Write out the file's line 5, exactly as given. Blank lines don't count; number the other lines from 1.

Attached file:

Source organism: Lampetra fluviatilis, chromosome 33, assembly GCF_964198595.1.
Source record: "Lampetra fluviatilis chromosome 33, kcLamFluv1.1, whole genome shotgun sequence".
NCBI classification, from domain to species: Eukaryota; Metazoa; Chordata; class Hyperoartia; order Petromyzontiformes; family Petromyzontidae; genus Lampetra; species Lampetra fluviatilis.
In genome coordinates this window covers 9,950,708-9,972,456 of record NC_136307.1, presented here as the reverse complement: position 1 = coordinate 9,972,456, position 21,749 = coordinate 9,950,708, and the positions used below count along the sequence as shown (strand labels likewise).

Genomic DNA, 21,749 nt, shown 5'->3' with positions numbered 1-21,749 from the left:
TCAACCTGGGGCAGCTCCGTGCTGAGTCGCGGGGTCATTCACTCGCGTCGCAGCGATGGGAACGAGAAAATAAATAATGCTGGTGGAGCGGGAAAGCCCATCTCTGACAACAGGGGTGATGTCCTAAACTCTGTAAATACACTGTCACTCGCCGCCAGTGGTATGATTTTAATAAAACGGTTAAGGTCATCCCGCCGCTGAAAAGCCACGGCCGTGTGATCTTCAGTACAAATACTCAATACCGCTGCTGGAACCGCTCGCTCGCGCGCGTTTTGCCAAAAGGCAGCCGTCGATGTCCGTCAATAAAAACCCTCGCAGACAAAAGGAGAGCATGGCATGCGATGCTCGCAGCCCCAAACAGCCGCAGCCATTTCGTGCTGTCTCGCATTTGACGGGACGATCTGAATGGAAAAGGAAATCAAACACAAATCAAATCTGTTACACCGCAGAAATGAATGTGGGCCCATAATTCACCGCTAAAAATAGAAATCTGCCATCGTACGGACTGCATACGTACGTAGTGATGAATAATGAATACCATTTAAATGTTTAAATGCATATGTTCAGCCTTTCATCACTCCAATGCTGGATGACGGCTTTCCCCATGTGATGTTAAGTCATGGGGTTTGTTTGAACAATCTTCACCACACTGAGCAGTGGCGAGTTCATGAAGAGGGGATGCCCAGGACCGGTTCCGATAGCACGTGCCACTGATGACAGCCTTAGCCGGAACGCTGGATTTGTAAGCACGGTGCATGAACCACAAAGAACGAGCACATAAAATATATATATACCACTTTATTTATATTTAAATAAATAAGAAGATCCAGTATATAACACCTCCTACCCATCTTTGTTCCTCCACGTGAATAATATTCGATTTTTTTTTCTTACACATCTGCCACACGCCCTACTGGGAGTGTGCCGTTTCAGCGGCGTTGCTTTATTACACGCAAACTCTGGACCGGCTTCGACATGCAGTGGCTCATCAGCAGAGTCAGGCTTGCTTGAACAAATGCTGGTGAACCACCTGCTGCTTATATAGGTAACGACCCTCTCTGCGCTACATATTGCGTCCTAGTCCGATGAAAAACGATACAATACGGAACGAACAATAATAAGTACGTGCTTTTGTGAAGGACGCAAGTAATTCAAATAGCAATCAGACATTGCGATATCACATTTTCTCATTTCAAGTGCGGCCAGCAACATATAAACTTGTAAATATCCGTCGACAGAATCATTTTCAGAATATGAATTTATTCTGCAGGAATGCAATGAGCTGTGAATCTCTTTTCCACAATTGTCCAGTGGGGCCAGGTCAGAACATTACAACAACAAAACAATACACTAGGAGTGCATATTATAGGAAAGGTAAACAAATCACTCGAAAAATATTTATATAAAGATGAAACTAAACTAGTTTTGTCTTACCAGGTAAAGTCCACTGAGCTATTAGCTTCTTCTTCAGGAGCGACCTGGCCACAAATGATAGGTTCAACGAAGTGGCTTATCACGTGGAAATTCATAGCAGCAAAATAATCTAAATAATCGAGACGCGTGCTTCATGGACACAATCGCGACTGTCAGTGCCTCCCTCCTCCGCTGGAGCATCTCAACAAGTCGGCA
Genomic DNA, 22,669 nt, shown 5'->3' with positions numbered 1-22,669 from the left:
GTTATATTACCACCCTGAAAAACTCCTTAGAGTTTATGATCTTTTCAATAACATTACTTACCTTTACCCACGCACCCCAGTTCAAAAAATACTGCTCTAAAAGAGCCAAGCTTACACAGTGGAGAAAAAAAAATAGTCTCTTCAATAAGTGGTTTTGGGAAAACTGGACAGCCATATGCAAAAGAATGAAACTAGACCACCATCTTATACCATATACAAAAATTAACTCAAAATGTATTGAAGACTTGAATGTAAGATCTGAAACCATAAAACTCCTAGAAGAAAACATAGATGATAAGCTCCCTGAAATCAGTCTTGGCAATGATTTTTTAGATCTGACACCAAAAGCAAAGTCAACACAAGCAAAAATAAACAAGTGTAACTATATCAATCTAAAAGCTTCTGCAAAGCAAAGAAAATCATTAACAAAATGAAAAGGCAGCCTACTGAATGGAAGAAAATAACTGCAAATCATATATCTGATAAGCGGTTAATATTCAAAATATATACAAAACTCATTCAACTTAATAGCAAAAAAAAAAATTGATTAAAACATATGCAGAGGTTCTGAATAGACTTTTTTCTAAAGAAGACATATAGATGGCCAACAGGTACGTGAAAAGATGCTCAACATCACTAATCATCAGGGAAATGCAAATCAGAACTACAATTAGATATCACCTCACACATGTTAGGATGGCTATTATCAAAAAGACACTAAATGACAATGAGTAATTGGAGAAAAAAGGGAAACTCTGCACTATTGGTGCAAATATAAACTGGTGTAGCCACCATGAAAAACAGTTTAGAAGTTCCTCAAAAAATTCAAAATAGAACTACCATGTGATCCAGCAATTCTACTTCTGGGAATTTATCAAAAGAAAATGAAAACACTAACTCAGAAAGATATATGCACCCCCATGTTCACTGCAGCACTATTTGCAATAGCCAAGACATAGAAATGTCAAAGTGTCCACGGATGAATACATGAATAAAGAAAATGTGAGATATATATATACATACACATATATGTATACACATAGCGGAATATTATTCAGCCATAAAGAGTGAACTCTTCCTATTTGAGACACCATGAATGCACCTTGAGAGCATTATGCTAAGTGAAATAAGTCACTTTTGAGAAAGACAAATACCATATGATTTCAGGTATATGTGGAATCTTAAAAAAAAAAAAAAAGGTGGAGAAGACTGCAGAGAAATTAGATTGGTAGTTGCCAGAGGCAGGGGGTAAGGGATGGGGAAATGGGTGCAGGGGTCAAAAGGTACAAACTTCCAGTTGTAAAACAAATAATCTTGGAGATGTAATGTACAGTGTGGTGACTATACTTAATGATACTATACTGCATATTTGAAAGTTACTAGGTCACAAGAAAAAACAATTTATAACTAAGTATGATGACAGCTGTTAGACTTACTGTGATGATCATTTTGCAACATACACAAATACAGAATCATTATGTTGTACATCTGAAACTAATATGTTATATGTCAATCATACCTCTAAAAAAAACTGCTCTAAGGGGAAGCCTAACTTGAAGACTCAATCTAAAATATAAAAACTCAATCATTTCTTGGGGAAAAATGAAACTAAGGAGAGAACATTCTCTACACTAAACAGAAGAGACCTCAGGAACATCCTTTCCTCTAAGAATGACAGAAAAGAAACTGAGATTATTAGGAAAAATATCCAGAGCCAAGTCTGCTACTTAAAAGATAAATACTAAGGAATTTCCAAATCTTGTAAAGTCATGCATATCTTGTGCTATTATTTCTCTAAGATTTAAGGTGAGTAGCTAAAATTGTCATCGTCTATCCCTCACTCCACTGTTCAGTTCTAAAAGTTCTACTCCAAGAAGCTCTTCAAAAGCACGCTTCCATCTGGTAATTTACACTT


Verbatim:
Genomic DNA, 21,749 nt, shown 5'->3' with positions numbered 1-21,749 from the left: